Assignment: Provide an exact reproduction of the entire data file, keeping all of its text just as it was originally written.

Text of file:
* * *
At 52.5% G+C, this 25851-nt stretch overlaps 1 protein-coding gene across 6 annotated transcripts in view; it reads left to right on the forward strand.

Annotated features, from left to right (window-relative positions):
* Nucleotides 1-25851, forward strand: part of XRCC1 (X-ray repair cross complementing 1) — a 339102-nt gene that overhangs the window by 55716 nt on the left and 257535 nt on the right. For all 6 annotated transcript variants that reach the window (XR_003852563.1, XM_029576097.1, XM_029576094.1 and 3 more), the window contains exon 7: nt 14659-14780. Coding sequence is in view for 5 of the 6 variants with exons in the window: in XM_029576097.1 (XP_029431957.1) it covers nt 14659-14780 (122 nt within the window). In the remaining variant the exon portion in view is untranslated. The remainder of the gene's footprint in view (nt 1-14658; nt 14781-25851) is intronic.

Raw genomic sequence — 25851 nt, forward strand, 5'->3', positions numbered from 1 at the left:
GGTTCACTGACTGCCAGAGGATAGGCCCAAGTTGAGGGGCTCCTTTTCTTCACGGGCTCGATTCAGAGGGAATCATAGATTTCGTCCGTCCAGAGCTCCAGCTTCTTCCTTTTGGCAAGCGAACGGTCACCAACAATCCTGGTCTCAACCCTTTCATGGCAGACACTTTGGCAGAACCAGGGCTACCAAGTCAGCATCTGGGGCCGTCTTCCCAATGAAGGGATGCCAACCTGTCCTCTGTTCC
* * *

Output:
At 52.5% G+C, this 25851-nt stretch overlaps 1 protein-coding gene across 6 annotated transcripts in view; it reads left to right on the forward strand.

Annotated features, from left to right (window-relative positions):
* Nucleotides 1-25851, forward strand: part of XRCC1 (X-ray repair cross complementing 1) — a 339102-nt gene that overhangs the window by 55716 nt on the left and 257535 nt on the right. For all 6 annotated transcript variants that reach the window (XR_003852563.1, XM_029576097.1, XM_029576094.1 and 3 more), the window contains exon 7: nt 14659-14780. Coding sequence is in view for 5 of the 6 variants with exons in the window: in XM_029576097.1 (XP_029431957.1) it covers nt 14659-14780 (122 nt within the window). In the remaining variant the exon portion in view is untranslated. The remainder of the gene's footprint in view (nt 1-14658; nt 14781-25851) is intronic.

Raw genomic sequence — 25851 nt, forward strand, 5'->3', positions numbered from 1 at the left:
GGTTCACTGACTGCCAGAGGATAGGCCCAAGTTGAGGGGCTCCTTTTCTTCACGGGCTCGATTCAGAGGGAATCATAGATTTCGTCCGTCCAGAGCTCCAGCTTCTTCCTTTTGGCAAGCGAACGGTCACCAACAATCCTGGTCTCAACCCTTTCATGGCAGACACTTTGGCAGAACCAGGGCTACCAAGTCAGCATCTGGGGCCGTCTTCCCAATGAAGGGATGCCAACCTGTCCTCTGTTCC